From: Philippe Verdy (firstname.lastname@example.org)
Date: Fri Mar 27 2009 - 02:25:37 CST
De la part de Jeroen Ruigrok van der Werven
> -On [20090326 20:35], Leo Broukhis (email@example.com) wrote:
> >Is there "the" portable interpretable object code?
> I get flashbacks to UNCOL.
The earliest may be the Turing's Machine, and its language based on a finite
alphabet (or equivalently a range of integers or digits) and running in a
virtual machine (that was really virtual as it was impossible to build it
completely, given that it had infinite size. Today's computers are low
approximations of this machine, because they are bound to finite limits
(even if those limits are still growing exponentially after Moore's law).
But may be it was Blaise Pascal's calculator, the Pascaline, or the other
intermediate contributors to mechanical computing, that were described first
virtually before being ever built, like Leibniz and Reckoner?
Today these old machines can be simply emulated, just like we emulate most
Or was it the P-Code used in early versions of Pascal in a way that produced
more efficient programs than what compilers were able to produce before with
ALGOL... The P-Code has been used as long as compilers were not able to fine
tune the generated program for specific processors, it was used to simpify a
lot the development of compilers.
Some had predicted that with the progress of processors, we could avoid
producing P-code; but the opposite is happening: with the shrinking time of
life of architectures (not just the processors alone), softwares cannot
evolve so fast, and with the explosion of networking environments connecting
a lot of heterogeneous systems, the need to deploy the same software on ever
changing platforms militates for an increased used of virtual machines.
As it becomes now impossible to predict where the software will atually run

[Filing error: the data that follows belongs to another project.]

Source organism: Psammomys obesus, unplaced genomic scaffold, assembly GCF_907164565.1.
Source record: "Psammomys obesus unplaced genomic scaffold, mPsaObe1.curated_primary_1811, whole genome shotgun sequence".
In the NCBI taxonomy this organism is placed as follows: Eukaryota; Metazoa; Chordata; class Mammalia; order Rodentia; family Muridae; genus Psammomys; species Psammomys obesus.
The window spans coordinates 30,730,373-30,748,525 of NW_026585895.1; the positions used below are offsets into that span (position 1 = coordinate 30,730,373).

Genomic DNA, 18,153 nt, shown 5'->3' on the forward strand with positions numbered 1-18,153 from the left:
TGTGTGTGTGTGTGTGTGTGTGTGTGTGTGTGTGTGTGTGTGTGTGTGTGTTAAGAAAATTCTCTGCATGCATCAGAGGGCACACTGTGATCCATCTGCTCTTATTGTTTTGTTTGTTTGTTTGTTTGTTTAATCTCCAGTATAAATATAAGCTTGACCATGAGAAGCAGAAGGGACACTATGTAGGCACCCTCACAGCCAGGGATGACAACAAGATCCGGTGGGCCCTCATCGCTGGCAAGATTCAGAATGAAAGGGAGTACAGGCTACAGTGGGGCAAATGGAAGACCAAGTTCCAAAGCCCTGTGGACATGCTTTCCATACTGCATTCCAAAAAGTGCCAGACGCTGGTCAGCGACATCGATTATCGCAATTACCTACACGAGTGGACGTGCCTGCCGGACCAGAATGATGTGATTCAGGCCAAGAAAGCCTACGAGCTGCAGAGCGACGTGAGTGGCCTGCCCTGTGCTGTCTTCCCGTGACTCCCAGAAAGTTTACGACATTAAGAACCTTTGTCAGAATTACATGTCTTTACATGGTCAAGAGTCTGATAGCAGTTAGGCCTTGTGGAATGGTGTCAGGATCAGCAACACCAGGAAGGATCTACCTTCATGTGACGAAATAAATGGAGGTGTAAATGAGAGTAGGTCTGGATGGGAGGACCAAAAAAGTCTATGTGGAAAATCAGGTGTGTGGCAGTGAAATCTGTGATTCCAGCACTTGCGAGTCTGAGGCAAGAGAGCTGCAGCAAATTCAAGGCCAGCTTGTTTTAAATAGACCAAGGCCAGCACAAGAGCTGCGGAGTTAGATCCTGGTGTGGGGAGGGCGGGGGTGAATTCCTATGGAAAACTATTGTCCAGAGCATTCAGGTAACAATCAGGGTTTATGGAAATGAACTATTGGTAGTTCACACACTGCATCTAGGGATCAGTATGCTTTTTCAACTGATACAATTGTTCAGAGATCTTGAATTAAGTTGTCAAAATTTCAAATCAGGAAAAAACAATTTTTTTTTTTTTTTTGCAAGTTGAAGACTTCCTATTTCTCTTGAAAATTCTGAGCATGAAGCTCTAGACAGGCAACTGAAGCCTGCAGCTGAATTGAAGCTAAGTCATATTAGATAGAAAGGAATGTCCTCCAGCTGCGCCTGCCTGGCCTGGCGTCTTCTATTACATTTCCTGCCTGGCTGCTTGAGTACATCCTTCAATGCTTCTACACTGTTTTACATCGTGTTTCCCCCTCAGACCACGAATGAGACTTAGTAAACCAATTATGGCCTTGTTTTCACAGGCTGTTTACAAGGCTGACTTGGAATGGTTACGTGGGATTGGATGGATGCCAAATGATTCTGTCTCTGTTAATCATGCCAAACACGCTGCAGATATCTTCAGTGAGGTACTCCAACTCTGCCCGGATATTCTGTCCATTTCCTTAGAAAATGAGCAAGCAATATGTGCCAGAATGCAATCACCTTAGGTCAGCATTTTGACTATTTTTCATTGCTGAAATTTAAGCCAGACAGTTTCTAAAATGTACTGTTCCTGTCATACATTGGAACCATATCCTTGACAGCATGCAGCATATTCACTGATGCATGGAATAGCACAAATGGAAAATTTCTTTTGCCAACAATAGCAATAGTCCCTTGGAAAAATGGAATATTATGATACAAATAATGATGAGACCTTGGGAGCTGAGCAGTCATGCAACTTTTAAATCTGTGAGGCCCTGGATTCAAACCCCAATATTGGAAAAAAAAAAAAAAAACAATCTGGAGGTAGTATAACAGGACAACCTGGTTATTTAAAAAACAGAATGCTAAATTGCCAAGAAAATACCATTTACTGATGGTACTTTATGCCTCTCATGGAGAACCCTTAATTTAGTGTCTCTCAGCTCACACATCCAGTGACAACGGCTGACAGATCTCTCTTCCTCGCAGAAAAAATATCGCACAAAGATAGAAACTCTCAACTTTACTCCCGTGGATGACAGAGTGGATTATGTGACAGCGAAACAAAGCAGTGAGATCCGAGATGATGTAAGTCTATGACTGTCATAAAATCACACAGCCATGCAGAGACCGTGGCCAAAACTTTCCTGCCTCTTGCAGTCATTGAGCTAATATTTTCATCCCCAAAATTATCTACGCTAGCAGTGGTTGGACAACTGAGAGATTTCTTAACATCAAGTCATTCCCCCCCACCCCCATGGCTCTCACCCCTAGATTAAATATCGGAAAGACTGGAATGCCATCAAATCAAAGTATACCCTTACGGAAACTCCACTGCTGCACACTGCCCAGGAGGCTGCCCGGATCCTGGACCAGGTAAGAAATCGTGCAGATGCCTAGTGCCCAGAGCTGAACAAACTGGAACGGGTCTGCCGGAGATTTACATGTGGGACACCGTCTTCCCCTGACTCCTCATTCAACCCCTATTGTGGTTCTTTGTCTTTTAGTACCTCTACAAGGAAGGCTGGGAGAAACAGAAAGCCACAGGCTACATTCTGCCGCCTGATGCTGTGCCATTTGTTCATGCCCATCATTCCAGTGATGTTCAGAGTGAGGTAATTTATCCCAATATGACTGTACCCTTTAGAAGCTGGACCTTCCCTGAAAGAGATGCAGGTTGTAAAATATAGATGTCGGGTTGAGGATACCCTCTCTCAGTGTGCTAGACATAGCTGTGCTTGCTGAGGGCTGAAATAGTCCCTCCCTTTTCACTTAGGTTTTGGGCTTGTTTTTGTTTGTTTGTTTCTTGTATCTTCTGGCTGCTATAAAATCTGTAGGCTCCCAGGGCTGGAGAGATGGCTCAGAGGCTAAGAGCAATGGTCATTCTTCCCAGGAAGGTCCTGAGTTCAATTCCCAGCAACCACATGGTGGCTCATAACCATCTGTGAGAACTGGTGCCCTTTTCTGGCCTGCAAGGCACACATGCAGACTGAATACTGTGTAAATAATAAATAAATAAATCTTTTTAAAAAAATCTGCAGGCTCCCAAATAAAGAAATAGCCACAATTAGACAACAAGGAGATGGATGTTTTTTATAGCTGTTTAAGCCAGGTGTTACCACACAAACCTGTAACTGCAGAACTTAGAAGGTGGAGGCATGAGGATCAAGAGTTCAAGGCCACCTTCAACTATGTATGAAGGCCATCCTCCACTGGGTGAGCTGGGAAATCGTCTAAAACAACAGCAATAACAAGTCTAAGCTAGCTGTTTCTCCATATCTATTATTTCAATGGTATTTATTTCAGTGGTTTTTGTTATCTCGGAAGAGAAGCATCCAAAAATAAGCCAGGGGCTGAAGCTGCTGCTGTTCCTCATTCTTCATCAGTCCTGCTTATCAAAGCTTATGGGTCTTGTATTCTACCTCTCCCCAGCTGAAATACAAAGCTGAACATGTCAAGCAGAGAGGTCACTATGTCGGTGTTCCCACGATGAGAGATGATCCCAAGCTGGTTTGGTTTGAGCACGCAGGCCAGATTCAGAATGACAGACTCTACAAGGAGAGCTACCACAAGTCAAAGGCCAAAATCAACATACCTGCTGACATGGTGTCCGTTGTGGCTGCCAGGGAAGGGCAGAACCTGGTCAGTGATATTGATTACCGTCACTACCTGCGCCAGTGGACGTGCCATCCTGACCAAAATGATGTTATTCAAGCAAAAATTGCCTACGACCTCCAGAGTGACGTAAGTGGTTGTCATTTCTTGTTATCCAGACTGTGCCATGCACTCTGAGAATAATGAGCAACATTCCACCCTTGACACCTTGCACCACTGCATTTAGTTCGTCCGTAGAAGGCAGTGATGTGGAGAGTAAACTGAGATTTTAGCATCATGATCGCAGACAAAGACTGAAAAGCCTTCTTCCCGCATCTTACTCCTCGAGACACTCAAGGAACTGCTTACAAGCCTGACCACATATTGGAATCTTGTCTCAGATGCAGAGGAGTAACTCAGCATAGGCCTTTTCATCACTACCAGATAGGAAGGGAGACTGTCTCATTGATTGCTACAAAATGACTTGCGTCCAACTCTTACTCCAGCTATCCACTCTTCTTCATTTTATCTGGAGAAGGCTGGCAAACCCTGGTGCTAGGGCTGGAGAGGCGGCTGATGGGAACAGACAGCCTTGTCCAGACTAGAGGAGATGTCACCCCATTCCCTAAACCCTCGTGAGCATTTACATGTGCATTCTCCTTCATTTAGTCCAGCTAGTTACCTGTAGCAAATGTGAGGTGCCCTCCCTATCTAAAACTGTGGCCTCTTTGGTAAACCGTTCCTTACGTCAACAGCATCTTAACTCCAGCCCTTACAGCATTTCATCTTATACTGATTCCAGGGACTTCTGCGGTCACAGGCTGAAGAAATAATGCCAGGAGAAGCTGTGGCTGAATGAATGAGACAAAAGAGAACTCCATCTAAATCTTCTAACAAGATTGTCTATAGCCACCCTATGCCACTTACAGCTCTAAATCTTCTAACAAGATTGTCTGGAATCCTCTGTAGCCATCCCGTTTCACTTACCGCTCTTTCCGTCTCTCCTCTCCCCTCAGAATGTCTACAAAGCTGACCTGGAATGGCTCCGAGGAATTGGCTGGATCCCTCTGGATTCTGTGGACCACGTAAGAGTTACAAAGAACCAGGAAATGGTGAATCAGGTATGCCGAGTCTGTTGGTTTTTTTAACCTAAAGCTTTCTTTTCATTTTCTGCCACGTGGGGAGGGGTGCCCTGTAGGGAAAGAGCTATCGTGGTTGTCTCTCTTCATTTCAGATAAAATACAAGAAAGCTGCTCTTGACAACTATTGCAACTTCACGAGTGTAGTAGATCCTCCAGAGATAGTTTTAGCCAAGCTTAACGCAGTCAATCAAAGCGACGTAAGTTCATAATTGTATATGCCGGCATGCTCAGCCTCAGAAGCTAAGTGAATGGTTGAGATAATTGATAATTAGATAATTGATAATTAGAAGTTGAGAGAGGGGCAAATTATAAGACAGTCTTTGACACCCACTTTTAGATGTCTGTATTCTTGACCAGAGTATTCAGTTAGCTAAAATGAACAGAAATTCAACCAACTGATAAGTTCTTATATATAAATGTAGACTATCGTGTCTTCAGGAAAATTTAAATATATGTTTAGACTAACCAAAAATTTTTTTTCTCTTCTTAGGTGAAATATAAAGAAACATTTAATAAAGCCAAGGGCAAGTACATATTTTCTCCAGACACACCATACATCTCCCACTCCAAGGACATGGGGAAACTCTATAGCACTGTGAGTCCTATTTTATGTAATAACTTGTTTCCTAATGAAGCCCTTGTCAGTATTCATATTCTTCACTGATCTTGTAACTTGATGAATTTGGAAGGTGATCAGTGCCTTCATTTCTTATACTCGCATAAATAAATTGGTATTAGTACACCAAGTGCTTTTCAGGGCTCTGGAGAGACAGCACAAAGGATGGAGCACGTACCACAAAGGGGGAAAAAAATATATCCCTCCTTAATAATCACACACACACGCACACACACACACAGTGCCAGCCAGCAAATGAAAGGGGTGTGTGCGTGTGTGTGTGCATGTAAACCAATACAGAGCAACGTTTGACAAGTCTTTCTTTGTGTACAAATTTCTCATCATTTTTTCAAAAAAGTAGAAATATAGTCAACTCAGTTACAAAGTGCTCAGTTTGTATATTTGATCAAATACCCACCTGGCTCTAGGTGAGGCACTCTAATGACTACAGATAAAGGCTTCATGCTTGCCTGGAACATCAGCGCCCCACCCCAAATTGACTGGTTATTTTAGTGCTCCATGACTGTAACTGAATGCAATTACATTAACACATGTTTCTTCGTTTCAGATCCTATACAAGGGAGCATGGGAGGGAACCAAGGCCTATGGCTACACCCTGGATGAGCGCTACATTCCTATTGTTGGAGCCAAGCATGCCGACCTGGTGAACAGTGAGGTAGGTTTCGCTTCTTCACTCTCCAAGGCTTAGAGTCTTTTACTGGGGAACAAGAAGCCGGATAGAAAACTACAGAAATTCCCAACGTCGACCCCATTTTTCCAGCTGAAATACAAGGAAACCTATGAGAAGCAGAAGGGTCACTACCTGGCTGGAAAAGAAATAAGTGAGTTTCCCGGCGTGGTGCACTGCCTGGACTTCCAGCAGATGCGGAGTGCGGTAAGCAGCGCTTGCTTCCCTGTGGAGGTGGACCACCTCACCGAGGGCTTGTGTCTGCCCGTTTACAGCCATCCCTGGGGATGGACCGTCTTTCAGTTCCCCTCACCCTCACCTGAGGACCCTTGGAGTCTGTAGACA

(because it will be the task of a networking OS to allocate the ressources
and schedule the software on them according to local constraints or
policies, maximum available resources and minimum software requirements) we
need now intermediate languages that can run on many environments but that
can be recompiled and tuned almost automatically without the need of humane
So the P-code is not dead. However the new development of compilers has
increased the nyumber of layers and this process is now too complex to
manage by a few programmers, and costs a lot with lots of people involved to
test it. So there are reallynot a lot of efforts that can be sustained to
develop an common VM. Today, two of them are competing: the Java VM (JVM)
and the CLR environment for .Net, that are capitalizig the most massive
budgets for the development of new applications (most of them running on
There are other competing VMs (including Parrot which is not known by many
except a frange of Python programmers, or the "V8" JScript engine developed
by Google for Chrome). But for now there's still not "THE" ultimate portable
VM for all needs.
If it existed, we would already have an ISO standard for it (just like we
have a ISO standard for OpenType, characters, scripts, metric systems, and
ISO standards regulating their use if necessary), and we could immediately
start abandonning all natively compiled programs.
But we can contour some features that this VM should support: strong
security mechanisms and multiple isolation levels; transparent deployment;
failsafe backup aith automatic recovery; plug-n-play for the added
resources; automatic topology building and discovery; automatic
reconfiguration of this topology; unlimited number of processors; unlimited
number of users, realms, identities; multiple processes, parallelism,
multithreading; resolution of time constraints; stability of the system
including during or after failure and recovery... Debuffingand monitoring
facilities. Pssibilities to control directly the scheduling or chreate
sub-scheduling of some groups using more restrictive deployment constraints
for the hardware nodes where the VM will run. And of course trnsparent to
programming languages and to user's locales (including natural languages and
scripts used in localizable resources).
We are still very far from these objectives. The bytecode used for the VM is
secondary; may be there will be the need for several bytecodes, one for each
abstraction layer in the final architecture. Many of the existing bytecodes
of tody will continue to evolve, they are not molded in bronze, and I don't
see te interest of asigning specific codepoints to abstract VM instructios
that will just be useful for possibly a couple of years.
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